- The Guardian
- Issue #2066
Gambling harm is profound. It is not just financial, it is also social. It impacts mental health, leads to other health issues, and too often it leads to suicide, argues a leading campaigner. The parallels between big tobacco and gambling are chilling, said Reverend Tim Costello AO. “They are both predatory industries – industries that knowingly sell harmful products. They invest massive sums to sell and market addictive products. Most disturbingly, both tobacco and gambling companies invest huge sums to develop new, addictive products, designed to get young people hooked,” he wrote in the online journal Pearls and Irritations. Costello argues that governments should treat gambling as a public health issue in the same way they do tobacco. “We successfully applied a public health approach, banned advertising, introduced plain-paper packaging, and funded research and public education. Eventually, the number of people smoking dramatically reduced and countless lives have been saved as a result,” he said. “When we look at gambling harm today and the virtually unlimited and unrestricted marketing of gambling, it is as if we have learnt nothing from history.” Gambling in Australia, he said, “is normalised and celebrated, which has led to the highest levels of gambling losses per capita in the world.” Costello said the federal government should establish a unit in Health and spearhead the development of a comprehensive national strategy for gambling that encompasses prevention, awareness and education, treatment and research.
British five-year-olds are getting shorter and experts attribute the trend to austerity policies that have impoverished lives. Previous studies had shown there was a slower increase in the average height of British five-year-olds after 1985. But recent research has shown that since the mid-2010s, things have got dramatically worse and the average height of five-year-olds has gone down. “The link between height, nutrition and social circumstances can already be seen in childhood. There is a neat gradient – the greater the deprivation, the shorter the child,” said Professor Michael Marmot, Director of the Institute of Health Equity at University College London. Marmot said “it is really bad to be poor in Britain” and that health inequalities have increased during years of austerity. Health among the poorest people is in a state of decline, he added. “Incomes of the poorest 10 per cent are way below those in other European countries. It means that people of low income cannot afford the basics of food, shelter and home heating. Both Conservatives and Labour in Britain put high priority on economic growth. I would rather see a reduction in health inequalities and growth in the height of five-year-old children. That way we will know that we have an economy that is really delivering for the health and wellbeing of all.”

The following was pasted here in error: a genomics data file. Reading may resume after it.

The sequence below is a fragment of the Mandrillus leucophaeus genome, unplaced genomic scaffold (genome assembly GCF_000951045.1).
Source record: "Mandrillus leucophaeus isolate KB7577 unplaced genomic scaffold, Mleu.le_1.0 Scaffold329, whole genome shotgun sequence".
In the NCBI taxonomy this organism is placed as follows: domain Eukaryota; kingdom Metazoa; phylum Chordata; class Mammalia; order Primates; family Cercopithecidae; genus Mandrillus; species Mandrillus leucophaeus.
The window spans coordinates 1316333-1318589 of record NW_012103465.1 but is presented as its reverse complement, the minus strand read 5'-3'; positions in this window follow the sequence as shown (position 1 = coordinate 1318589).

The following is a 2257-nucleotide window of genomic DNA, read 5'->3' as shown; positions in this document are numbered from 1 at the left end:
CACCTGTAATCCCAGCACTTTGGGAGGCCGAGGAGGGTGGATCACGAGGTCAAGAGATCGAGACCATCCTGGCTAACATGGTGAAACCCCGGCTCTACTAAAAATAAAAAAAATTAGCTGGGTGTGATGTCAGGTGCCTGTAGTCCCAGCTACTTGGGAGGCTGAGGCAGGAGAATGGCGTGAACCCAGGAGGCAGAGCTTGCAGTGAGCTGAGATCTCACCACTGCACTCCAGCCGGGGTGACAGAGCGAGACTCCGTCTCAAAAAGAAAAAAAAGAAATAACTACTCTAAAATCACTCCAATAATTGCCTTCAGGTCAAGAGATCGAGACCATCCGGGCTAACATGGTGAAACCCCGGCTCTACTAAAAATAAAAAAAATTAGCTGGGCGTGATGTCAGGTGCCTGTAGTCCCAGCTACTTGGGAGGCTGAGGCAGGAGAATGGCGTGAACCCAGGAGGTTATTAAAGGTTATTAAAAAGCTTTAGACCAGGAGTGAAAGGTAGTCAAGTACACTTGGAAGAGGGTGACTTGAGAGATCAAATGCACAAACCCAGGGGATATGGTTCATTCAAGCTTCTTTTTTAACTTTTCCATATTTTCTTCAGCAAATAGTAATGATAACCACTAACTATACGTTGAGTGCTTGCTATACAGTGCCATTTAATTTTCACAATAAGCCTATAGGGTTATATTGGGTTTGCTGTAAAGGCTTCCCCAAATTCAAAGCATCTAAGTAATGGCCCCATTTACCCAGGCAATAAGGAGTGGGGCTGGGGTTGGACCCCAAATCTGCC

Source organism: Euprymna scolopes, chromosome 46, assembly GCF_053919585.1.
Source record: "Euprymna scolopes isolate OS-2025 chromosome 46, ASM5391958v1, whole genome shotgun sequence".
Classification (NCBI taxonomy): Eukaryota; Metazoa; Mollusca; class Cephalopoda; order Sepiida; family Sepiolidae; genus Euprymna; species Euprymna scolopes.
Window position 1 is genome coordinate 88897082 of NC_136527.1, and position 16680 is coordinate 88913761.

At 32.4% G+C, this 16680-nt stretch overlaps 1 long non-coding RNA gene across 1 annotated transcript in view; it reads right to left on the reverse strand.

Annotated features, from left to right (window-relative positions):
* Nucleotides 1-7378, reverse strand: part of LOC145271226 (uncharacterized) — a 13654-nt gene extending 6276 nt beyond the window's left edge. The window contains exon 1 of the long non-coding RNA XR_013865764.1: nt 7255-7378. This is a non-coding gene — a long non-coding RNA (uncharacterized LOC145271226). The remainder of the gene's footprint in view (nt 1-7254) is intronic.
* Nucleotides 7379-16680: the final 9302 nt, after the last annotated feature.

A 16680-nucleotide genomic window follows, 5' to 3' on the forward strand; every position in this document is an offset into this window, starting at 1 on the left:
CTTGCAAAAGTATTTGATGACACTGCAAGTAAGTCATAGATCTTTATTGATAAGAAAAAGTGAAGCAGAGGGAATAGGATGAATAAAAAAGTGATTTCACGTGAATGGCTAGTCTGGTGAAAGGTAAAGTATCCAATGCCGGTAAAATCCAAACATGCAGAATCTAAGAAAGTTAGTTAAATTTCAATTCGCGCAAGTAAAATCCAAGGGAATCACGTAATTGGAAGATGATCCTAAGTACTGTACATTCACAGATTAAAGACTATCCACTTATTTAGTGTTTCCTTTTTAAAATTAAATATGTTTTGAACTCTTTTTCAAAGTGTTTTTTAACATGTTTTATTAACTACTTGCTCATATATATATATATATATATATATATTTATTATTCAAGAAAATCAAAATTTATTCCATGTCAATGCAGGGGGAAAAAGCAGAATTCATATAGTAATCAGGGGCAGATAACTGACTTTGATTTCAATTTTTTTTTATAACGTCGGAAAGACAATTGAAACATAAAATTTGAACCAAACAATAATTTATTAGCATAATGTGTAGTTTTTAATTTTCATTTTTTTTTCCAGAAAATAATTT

PARASITE OF THE WEEK: Business groups have mobilised against the Secure Jobs, Better Pay Act, which came into force in June. Employer groups have spent millions of dollars on a national advertising campaign against new IR laws that ensure labour hire workers are paid the same as employees doing the same job where they work.